Have your recycling markets gotten more restrictive in recent months? Are you struggling to explain the new recycling rules to the public? The answer may be “outthrows”.
When you contract for services, an important question is who owns your waste and recycling infrastructure? Do you expect your contractor to provide that infrastructure? Or do you own that infrastructure and provide it to your contractor to use during the term of the contract? It can become an important consideration.
If you’re a campus planner or facilities administrator, summertime dreaming often means that you are scrambling to put the finishing touches on summer construction plans. This is often the final home stretch of a particular project that has been in process for years.
The consumer psyche is complex and challenging to fully comprehend. Marketers work tirelessly to figure out ways to get people to change their spend patterns, all the while influencing people’s tastes and preferences. It’s no different when it comes to getting people to understand the magnitude of their impacts around waste.
If you are a regular reader of this blog, you may have noticed that sometimes I don’t see things quite like other people in my field (if you are a longtime colleague of mine, you have just finished thinking “that’s an understatement” after reading the preceding sentence). One area where I often see things a little differently regards recycling regulations.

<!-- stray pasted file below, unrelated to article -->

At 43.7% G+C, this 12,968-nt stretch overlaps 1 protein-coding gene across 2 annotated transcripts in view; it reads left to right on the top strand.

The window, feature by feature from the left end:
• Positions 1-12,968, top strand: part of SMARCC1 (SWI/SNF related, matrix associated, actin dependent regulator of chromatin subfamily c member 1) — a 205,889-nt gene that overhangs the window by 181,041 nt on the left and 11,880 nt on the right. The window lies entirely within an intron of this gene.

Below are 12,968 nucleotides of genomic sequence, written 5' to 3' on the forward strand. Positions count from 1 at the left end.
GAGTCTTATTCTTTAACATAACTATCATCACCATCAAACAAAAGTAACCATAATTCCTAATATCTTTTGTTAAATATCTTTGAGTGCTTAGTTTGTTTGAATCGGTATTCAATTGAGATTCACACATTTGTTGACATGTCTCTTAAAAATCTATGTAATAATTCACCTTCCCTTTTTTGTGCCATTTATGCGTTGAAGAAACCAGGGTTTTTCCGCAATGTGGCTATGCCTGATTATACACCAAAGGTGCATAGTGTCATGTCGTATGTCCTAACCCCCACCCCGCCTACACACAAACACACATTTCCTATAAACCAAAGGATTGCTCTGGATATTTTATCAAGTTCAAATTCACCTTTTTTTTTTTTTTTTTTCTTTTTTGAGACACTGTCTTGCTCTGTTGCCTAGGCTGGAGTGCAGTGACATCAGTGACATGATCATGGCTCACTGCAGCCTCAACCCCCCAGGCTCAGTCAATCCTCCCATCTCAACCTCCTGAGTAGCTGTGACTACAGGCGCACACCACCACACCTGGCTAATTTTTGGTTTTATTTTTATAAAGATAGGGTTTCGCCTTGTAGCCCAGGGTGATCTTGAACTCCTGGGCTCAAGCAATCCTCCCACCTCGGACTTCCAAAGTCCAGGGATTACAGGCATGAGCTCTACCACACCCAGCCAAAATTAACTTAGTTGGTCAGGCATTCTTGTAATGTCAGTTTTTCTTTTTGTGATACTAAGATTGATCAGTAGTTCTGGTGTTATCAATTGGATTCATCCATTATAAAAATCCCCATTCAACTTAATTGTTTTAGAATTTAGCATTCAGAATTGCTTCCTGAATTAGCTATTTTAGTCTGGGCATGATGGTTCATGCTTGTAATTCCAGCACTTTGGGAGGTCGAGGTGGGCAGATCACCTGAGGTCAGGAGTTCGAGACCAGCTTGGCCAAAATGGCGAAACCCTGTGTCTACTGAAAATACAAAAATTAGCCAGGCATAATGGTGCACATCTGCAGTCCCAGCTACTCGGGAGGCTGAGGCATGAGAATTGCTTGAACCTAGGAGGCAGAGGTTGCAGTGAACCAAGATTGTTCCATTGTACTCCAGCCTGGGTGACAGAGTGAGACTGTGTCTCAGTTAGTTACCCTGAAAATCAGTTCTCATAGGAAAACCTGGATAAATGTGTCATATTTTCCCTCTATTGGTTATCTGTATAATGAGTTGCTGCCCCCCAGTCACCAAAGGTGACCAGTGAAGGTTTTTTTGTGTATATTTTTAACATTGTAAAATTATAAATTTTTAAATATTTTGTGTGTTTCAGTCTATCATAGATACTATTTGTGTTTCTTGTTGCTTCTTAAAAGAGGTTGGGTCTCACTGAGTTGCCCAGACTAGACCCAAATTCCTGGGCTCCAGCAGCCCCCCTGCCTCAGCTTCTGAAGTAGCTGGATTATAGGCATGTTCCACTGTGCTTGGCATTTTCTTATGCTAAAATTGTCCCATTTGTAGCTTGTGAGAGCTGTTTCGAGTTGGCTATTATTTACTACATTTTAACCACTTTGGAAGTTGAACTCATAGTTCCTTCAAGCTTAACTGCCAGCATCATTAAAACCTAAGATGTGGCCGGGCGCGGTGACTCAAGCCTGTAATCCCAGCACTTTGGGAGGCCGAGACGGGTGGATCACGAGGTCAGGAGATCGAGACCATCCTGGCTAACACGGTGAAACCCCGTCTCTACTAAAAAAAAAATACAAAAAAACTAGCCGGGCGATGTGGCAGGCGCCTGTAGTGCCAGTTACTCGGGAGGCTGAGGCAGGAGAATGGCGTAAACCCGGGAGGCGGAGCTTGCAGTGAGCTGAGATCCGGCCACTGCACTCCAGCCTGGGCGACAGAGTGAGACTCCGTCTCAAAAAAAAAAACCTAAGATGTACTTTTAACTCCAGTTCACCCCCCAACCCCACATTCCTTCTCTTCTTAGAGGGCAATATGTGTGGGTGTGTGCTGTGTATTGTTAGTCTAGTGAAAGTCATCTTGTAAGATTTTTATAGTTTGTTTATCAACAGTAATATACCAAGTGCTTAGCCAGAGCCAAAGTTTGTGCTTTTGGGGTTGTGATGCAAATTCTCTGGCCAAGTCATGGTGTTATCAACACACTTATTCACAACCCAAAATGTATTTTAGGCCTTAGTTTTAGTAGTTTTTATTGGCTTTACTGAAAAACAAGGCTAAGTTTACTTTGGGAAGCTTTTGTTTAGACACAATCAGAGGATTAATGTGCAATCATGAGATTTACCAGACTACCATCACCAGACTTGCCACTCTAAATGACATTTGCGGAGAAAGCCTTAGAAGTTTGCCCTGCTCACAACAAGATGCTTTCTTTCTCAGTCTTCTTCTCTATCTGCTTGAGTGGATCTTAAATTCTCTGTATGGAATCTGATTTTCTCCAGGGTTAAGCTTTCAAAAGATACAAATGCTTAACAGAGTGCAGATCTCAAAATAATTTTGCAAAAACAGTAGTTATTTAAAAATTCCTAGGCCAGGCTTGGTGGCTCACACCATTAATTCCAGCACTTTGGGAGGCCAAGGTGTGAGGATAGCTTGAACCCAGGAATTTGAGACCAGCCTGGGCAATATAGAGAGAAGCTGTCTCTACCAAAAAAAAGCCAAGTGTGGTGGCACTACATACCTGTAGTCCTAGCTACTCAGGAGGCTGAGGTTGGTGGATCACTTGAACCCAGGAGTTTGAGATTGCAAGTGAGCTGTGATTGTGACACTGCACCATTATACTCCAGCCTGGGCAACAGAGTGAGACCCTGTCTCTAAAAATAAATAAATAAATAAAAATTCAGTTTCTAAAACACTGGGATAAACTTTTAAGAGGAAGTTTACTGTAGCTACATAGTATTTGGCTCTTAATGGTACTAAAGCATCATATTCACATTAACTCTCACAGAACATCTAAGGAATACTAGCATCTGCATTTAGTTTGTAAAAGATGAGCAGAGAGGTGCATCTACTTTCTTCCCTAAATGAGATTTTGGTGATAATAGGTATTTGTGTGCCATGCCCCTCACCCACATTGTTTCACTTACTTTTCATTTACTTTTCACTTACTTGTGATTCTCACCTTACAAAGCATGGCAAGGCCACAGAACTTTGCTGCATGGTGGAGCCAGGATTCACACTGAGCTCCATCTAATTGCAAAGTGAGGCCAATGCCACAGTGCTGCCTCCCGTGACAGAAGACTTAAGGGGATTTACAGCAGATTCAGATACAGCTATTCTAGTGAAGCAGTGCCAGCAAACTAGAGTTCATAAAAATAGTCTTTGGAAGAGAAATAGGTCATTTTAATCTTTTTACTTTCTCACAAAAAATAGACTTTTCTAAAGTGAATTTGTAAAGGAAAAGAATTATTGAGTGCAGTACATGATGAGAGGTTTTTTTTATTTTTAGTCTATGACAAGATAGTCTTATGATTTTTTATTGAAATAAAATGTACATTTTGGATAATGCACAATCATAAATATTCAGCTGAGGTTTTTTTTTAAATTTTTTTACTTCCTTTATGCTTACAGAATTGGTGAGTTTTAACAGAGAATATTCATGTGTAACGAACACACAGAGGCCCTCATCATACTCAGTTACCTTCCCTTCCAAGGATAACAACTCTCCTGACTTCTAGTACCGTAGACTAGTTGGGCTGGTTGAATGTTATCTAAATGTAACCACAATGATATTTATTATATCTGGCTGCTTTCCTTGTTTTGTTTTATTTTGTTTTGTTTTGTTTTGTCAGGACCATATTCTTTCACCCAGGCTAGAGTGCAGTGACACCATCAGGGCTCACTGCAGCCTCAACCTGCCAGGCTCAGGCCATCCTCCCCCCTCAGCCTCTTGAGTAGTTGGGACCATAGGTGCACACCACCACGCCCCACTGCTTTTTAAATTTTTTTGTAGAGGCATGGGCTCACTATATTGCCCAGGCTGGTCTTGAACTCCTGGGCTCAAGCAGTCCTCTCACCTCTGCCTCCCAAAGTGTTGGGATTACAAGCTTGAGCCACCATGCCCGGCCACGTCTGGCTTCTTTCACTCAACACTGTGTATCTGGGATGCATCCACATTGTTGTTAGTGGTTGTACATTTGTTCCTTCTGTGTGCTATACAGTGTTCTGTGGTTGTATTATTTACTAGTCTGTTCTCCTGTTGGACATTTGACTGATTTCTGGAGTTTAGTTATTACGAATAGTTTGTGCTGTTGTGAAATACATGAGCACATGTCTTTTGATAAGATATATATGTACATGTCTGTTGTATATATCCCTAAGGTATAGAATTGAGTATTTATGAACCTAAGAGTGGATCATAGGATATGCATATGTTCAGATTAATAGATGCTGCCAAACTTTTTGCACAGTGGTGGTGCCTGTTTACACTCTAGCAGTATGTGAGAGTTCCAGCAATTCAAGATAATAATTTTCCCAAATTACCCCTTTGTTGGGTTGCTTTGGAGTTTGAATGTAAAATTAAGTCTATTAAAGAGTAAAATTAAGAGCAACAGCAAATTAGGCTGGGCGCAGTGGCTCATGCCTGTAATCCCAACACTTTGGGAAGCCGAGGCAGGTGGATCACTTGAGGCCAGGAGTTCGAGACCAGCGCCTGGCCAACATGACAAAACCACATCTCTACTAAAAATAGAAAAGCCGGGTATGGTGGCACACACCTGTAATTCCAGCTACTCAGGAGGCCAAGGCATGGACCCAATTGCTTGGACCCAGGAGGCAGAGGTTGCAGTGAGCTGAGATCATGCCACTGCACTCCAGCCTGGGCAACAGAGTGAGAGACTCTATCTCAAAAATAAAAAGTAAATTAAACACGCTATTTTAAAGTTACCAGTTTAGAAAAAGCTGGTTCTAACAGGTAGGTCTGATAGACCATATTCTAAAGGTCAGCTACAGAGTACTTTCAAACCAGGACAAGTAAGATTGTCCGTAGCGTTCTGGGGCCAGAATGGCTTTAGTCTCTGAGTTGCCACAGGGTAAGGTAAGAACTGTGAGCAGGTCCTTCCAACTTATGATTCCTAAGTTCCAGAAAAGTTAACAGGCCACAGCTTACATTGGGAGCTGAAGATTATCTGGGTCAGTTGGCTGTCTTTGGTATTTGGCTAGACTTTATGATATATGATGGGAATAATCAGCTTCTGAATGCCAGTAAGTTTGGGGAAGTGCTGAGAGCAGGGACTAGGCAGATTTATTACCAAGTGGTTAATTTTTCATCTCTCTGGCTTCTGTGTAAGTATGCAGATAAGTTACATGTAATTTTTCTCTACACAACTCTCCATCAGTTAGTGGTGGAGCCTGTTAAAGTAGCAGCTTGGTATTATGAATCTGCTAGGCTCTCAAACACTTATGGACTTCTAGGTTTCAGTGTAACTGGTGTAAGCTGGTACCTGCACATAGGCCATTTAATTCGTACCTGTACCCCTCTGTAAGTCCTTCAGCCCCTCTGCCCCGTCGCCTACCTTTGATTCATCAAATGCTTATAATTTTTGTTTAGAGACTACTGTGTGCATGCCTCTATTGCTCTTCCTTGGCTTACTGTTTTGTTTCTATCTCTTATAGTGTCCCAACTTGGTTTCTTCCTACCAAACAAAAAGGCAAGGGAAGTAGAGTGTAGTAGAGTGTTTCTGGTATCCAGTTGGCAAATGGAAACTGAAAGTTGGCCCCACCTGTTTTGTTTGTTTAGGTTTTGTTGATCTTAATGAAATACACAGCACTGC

Several months ago, I wrote a blog entry called “Knowing what you’ve got” to try to help people understand that recyclables are commodities and to encourage people to recognize the various grades of material they might have. However, in re-reading that post, I wanted to return to that topic to help people understand how to use that information to market their recyclables.
Storing stuff, at least commercially, can be harder than you think. When you grow up with a family member that is a borderline hoarder, that can be a surprising realization. After all, if one person can store every issue of Consumer Reports since 1978 just in case they need to look up a review of something they buy at a yard/tag/garage sale (I wish I was making that part up), you would think that a campus of 10,000 could fairly easily store a trailer-load of baled paper in order to ship it to market.